TAMPA — The Bucs will try to do something they haven't done since 2003: win a fourth straight road game. And they can finish the first quarter of the season 3-1.
As a rookie, QB Josh Freeman led the Bucs to consecutive wins at Seattle and New Orleans last year. They won at Carolina in their only trip this season.
"Playing on the road presents a different challenge for the offense," Freeman said. "When you are at home, your communication is a lot easier, but when you are on the road, the crowd tends to get a little noisy and you might have to rely a little more heavily on your nonverbal communication. That is definitely going to be a point of emphasis (in practice this week)."
But coach Raheem Morris said a victory at Cincinnati on Sunday won't change the Bucs' businesslike approach. In fact, he won't begin to be satisfied until the club is hanging a division championship banner like the Tampa Bay Rays.
"This town doesn't deserve to throw a pool party every time we get a win," Morris said. "This town deserves the Rays, what the Rays have been able to do. Playoff bound, out there fighting and going out there and winning the AL East. You guys probably wrote them off, too. That's what they went out there and did, and we want to be that.
"I'm not saying we're going to do that right now, or when we're going to be able to do it, but that's what we're building for. I told you guys a long time ago, we're going to build a team that has long-lasting winning, and we're starting that. We've got young players, ascending players, and we're growing in the right direction. I hope I can get there faster than what you guys think I can because then I can come up here and make you guys look bad."
Dynamic duo: Freeman will face one of his toughest tests when he challenges the Bengals' Leon Hall and Johnathan Joseph, one of the best cornerback tandems in the league.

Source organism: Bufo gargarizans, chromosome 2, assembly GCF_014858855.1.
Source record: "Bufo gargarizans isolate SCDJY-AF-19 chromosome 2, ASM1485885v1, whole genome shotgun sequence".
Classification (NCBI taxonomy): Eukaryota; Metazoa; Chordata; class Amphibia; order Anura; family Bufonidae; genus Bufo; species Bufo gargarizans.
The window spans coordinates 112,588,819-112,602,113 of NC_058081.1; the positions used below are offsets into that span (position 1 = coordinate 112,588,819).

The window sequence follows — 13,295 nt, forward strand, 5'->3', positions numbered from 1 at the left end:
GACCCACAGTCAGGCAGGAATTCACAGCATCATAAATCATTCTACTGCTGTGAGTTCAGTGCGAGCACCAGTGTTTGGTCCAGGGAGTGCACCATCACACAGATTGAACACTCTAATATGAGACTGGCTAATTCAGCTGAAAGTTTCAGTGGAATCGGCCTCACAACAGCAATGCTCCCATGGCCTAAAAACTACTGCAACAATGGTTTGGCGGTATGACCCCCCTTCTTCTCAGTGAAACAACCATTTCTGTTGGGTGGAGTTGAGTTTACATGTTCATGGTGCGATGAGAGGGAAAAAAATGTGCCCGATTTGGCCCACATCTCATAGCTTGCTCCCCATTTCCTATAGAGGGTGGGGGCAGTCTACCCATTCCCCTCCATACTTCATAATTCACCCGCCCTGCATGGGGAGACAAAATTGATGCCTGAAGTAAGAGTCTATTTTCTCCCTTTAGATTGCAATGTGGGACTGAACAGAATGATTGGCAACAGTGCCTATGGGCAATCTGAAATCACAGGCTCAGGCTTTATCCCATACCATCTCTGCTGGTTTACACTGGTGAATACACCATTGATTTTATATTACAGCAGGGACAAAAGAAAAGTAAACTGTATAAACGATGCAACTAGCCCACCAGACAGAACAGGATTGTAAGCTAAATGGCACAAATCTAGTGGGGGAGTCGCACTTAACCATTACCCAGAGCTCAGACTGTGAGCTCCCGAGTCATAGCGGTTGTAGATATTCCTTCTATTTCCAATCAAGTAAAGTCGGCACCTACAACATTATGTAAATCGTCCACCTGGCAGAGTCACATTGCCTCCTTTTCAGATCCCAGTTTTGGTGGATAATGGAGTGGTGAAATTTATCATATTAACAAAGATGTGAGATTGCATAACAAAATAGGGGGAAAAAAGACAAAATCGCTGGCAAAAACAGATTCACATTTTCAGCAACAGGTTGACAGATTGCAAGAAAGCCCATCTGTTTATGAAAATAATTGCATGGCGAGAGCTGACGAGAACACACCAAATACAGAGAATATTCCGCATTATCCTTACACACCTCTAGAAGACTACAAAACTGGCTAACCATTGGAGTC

Hall has an interception in each of his past three games, and Joseph had six picks last season. But he suffered a forearm injury against the Browns, and his status is unknown for Sunday's game.
The Bengals play a lot of man-to-man coverage and will force tight windows for Freeman, who has a 59 percent completion rate.
"Both those guys, they really don't get enough credit because of the line of work they're in; Cincinnati leaves them on islands all the time," Freeman said. "Those guys step up to the challenge week after week, and they've done a tremendous job.
"We understand there's going to be some contested passes, some throws where we're going to need Mike Williams to make a play or we're going to need me to throw a perfect ball.
"We understand that and invite the opportunity, invite the challenge. I'm excited about the opportunity to play against another AFC North defense and a team … ranked (ninth) against the pass."
Earning his stripes: Williams, a rookie receiver, has watched WRs Chad Ochocinco and Terrell Owens for years with admiration. He'll get a firsthand look at the Bengals' dynamic duo Sunday.
Owens, who notched 222 receiving yards against the Browns last week, recently surpassed 15,000 career yards. A few weeks ago, Ochocinco reached the 10,000-yard mark. Those are plateaus Williams can only dream of three games into his career.
But Williams knows that emulating some of the best can help him get there.
"They're two great receivers I've always looked up," Williams said. "Those two on the same team, it's crazy. It's like cheating.
"All the receivers in the league, I try to take something from everybody and try to make it a part of my game. But especially those two guys."
Of Owens' big game last week, Williams said, "He shows what he can do with any team he plays with. With a guy like that, you can go outside and inside, and that's what you see with him. He's playing the slot and outside receiver. You can't stop a guy like that."
Times staff writer Stephen F. Holder contributed to this report.